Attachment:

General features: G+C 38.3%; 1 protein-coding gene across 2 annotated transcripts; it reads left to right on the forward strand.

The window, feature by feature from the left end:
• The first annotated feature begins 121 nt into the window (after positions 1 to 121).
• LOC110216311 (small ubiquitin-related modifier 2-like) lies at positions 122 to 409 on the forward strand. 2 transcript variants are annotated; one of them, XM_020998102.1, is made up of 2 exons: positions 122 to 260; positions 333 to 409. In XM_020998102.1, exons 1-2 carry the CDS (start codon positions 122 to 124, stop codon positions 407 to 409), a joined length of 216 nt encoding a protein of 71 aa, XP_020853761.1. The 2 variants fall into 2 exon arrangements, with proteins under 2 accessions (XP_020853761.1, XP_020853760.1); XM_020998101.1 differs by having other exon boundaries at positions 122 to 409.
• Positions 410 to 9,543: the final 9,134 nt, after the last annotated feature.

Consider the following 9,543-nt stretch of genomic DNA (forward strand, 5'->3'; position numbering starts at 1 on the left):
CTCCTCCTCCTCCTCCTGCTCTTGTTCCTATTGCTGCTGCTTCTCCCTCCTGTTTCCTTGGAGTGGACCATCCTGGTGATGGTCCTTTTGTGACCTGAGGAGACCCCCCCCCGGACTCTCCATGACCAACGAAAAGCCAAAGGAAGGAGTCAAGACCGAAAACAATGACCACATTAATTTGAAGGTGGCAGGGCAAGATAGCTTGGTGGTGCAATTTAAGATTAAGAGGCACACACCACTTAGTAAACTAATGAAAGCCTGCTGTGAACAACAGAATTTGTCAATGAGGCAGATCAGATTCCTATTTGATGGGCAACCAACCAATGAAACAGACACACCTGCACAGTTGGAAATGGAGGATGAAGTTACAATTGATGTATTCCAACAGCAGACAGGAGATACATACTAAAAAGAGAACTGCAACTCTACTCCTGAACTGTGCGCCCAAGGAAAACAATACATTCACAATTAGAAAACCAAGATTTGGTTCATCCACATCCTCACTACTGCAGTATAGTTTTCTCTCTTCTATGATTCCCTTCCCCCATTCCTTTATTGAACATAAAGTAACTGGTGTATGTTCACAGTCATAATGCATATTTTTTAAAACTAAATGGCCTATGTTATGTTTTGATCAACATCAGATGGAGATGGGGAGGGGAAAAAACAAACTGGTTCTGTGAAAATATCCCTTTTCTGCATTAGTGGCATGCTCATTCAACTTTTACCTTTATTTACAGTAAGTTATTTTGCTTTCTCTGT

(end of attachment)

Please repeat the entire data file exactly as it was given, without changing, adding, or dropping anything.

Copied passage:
General features: G+C 38.3%; 1 protein-coding gene across 2 annotated transcripts; it reads left to right on the forward strand.

The window, feature by feature from the left end:
• The first annotated feature begins 121 nt into the window (after positions 1 to 121).
• LOC110216311 (small ubiquitin-related modifier 2-like) lies at positions 122 to 409 on the forward strand. 2 transcript variants are annotated; one of them, XM_020998102.1, is made up of 2 exons: positions 122 to 260; positions 333 to 409. In XM_020998102.1, exons 1-2 carry the CDS (start codon positions 122 to 124, stop codon positions 407 to 409), a joined length of 216 nt encoding a protein of 71 aa, XP_020853761.1. The 2 variants fall into 2 exon arrangements, with proteins under 2 accessions (XP_020853761.1, XP_020853760.1); XM_020998101.1 differs by having other exon boundaries at positions 122 to 409.
• Positions 410 to 9,543: the final 9,134 nt, after the last annotated feature.

Consider the following 9,543-nt stretch of genomic DNA (forward strand, 5'->3'; position numbering starts at 1 on the left):
CTCCTCCTCCTCCTCCTGCTCTTGTTCCTATTGCTGCTGCTTCTCCCTCCTGTTTCCTTGGAGTGGACCATCCTGGTGATGGTCCTTTTGTGACCTGAGGAGACCCCCCCCCGGACTCTCCATGACCAACGAAAAGCCAAAGGAAGGAGTCAAGACCGAAAACAATGACCACATTAATTTGAAGGTGGCAGGGCAAGATAGCTTGGTGGTGCAATTTAAGATTAAGAGGCACACACCACTTAGTAAACTAATGAAAGCCTGCTGTGAACAACAGAATTTGTCAATGAGGCAGATCAGATTCCTATTTGATGGGCAACCAACCAATGAAACAGACACACCTGCACAGTTGGAAATGGAGGATGAAGTTACAATTGATGTATTCCAACAGCAGACAGGAGATACATACTAAAAAGAGAACTGCAACTCTACTCCTGAACTGTGCGCCCAAGGAAAACAATACATTCACAATTAGAAAACCAAGATTTGGTTCATCCACATCCTCACTACTGCAGTATAGTTTTCTCTCTTCTATGATTCCCTTCCCCCATTCCTTTATTGAACATAAAGTAACTGGTGTATGTTCACAGTCATAATGCATATTTTTTAAAACTAAATGGCCTATGTTATGTTTTGATCAACATCAGATGGAGATGGGGAGGGGAAAAAACAAACTGGTTCTGTGAAAATATCCCTTTTCTGCATTAGTGGCATGCTCATTCAACTTTTACCTTTATTTACAGTAAGTTATTTTGCTTTCTCTGT